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From Sir Sayed To Iqbal, by ; Dr. Satyapal Anand

FROM SIR SAYED TO IQBAL

Dr. Satyapal Anand

Indeed, I have read so many books on the Muslim renaissance in India from the nineteenth century to the inception of the idea of Pakistan that any new book on the subject seems an unnecessary addition to a fat corpus of historical or semi-historical material on the subject. So when the Urdu book titled “Sir Sayyed se Iqbal tak (Urdu) سر سید سے اقبال تک (published almost a decade ago) reached my desk through the good offices of a columnist friend in Lahore, I put my other reading apart and took it up for reading as my first preference. I have read it now, assiduously highlighting paragraphs, marking references and checking bibliography that runs into 422 entries. It is written by Qazi Javed, a disciplined scholar who has a researcher’s mind for precision. Myself a university professor, I can see 90% perspiration and 10% inspiration in this book which is a scholar’s high watermark in research.

           In the period between Sir Sayed and Iqbal there have been a dozen or more Muslim scholars, writers and spiritual leaders who shaped the history of Indian Muslims. There are, for example, Maulwi Chiragh Ali, Sayed Amir Ali, Shibli No’mani, Maulana Ubaidullah Sindhi and Maulana Abulkalam Azad, to name a few. )(مولوی چراغ علی، سید امیر علی، شبلی نعمانی، مولانا عبیداللہ سندھی، اور مولانا ابوالکلام آزاد)

After the debacle of the first war of independence in 1857 and the British highhandedness against the Muslims of North India, there was a widespread air of despondency, despair and deprivation in Muslims of all hues and ethnic extractions. These leaders rose to the occasion and brought about a new awakening in them. Sir Sayed found that, alongside Muslim beliefs, education in science and technology would help re-enliven the Muslims. Others, by and large, without totally rejecting western education, helped regenerate the lost pride of the Muslims being Muslims with a great and grandiose past. Maulana Azad, a scholar per excellence, tried to bring Indian Muslims shoulder to shoulder with freedom fighters from other religions and communities.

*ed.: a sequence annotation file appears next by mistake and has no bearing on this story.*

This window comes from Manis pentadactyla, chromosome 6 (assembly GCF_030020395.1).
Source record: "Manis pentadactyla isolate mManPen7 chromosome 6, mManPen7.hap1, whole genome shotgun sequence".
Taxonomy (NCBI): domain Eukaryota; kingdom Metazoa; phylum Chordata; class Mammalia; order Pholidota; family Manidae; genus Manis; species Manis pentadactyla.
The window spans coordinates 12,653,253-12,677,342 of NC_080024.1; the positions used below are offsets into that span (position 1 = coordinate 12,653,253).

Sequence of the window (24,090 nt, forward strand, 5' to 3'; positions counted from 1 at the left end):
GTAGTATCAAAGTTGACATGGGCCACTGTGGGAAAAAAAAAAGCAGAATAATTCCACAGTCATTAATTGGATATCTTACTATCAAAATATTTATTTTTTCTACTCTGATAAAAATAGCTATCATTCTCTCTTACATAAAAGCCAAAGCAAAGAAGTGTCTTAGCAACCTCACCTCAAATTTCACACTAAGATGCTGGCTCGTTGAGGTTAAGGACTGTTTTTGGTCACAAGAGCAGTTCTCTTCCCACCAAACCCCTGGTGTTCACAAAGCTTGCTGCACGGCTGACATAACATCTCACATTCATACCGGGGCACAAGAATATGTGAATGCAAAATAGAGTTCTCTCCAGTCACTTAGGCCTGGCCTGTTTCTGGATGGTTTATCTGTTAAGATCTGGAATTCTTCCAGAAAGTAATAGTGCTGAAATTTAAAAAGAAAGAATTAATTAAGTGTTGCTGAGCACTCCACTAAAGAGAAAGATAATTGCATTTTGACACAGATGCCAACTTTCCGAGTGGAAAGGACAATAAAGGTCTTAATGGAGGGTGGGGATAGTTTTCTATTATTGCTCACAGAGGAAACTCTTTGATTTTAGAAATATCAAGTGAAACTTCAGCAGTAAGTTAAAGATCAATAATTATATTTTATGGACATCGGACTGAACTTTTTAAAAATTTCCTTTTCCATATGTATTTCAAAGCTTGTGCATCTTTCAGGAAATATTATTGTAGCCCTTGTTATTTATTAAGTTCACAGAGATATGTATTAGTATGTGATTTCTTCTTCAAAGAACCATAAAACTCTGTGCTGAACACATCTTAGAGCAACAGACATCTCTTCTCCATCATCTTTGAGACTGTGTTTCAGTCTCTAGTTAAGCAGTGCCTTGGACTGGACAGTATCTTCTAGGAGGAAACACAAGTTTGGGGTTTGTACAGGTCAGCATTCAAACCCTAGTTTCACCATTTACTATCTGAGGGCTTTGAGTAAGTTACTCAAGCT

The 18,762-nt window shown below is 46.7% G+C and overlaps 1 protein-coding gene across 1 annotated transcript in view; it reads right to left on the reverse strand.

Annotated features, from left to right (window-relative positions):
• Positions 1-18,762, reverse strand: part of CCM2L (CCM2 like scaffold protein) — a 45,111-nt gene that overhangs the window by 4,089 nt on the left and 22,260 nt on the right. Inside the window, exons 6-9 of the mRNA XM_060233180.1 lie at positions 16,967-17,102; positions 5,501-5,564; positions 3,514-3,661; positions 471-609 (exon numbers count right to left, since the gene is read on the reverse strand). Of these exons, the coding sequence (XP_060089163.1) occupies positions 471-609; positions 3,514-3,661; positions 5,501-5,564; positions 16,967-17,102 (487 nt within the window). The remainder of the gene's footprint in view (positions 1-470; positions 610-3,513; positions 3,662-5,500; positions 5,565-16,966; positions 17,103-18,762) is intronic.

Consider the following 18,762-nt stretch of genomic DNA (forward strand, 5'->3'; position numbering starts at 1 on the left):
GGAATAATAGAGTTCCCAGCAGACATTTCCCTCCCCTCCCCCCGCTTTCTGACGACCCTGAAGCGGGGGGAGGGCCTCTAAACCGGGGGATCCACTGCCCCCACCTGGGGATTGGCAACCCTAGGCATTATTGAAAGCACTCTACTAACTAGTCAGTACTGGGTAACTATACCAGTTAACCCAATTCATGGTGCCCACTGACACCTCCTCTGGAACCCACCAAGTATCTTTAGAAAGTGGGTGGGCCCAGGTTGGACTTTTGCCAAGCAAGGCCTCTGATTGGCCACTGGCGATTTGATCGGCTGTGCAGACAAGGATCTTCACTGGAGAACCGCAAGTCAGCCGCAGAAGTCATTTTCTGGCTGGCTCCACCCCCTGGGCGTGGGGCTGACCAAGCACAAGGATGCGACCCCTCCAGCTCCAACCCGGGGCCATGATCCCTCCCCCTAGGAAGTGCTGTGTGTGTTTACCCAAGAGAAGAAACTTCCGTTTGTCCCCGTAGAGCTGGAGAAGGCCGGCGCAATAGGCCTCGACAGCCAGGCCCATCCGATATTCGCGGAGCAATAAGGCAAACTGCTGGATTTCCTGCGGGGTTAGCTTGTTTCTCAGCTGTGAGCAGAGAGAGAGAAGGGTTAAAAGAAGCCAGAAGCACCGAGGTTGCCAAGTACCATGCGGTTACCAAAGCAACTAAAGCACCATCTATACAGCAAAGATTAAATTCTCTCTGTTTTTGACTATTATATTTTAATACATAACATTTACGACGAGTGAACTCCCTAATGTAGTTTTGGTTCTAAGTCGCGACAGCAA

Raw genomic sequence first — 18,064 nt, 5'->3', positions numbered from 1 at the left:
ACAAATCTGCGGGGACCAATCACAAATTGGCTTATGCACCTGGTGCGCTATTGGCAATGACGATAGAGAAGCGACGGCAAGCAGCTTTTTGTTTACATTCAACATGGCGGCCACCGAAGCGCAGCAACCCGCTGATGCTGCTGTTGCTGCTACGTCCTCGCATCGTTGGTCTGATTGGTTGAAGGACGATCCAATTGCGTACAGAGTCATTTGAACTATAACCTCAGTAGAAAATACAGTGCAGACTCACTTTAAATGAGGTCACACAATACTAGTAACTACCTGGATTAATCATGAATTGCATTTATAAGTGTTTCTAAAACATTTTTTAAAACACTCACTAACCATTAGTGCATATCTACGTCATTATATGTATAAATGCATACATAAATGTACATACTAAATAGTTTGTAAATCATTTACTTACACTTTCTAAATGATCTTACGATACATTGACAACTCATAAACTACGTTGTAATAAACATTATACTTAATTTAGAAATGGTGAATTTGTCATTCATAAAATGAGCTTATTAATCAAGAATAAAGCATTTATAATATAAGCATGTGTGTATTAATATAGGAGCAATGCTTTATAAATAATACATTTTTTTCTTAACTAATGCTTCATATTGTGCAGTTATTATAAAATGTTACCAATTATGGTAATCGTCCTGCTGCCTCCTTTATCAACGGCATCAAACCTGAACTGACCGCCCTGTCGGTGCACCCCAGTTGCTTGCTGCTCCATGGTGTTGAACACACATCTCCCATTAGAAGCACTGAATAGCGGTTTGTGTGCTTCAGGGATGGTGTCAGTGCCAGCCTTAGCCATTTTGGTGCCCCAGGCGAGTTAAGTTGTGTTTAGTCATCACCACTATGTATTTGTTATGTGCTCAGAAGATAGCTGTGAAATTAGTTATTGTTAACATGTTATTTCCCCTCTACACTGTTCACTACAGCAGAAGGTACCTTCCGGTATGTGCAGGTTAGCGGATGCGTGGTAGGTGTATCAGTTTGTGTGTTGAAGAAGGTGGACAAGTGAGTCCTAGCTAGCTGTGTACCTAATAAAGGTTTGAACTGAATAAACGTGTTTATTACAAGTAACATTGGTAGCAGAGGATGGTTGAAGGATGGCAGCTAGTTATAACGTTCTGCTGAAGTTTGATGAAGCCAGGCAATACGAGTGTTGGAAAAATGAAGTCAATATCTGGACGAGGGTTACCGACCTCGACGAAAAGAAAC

The book contains a detailed account of the various dimensions of Sir Sayed’s movement. It has been said that while this great man’s endeavor for modern education for the Indian Muslims was a progressive step, his politics, particularly his support of the British regime, was reactionary. The author has skillfully brought these two diverse views to become congruent. Likewise, Amir Ali’s scholarly work apart, his founding of National Mohammedan Association and its laudable efforts over half a   century, have been skillfully highlighted. Mirza Ghulam Ahmad and his pro-British views have been subjected to inquiry but the author skillfully exonerates him of the duality in his approach to the British on the subject of Muslim subjugation.

The best part of the book is about Shibli Ne’mani. His scholarly work apart, the founding of Nadwatul-Ulema ندوۃ العلما has been properly placed in his life style, which, among other pursuits, includes his love letters to Attiya Begum. Ubaidullah Sindhi has all but been forgotten by the new generation of Muslims, but the able author has looked at the saga of his life, right from his diehard views against the Imperialist British, his travel to Russia and his controversial assertion that all Russians were not atheists. Now we know the truth of this statement by Maulana Sindhi. Russians did keep their Orthodox Christian faith dear to their bosoms even during the dark days of Stalin.

Lastly a few lines about Maulana Azad and his critical appreciation in this book would not be out of place for the present reviewer. The fact that Pakistani Muslims have almost forgotten this great son of Islam and his interpretation of holy tenets is there for all of us to see. The author has set the record straight. The present reviewer, having himself worked assiduously on Allama Iqbal and having published half a dozen research papers on him, would any day cross swords with Qazi Javed about some of his formulations. However, he seems to have taken the easy way by following the widespread craze in Pakistan to denude Iqbal of his poetic self and highlight only the Islamic part of his philosophy. If this trend continues, I dare say, Iqbal would one day be remembered only as a Muslim preacher (not even as a philosopher), thus making his greatness as a poet almost forgotten. It would indeed by a sad day.

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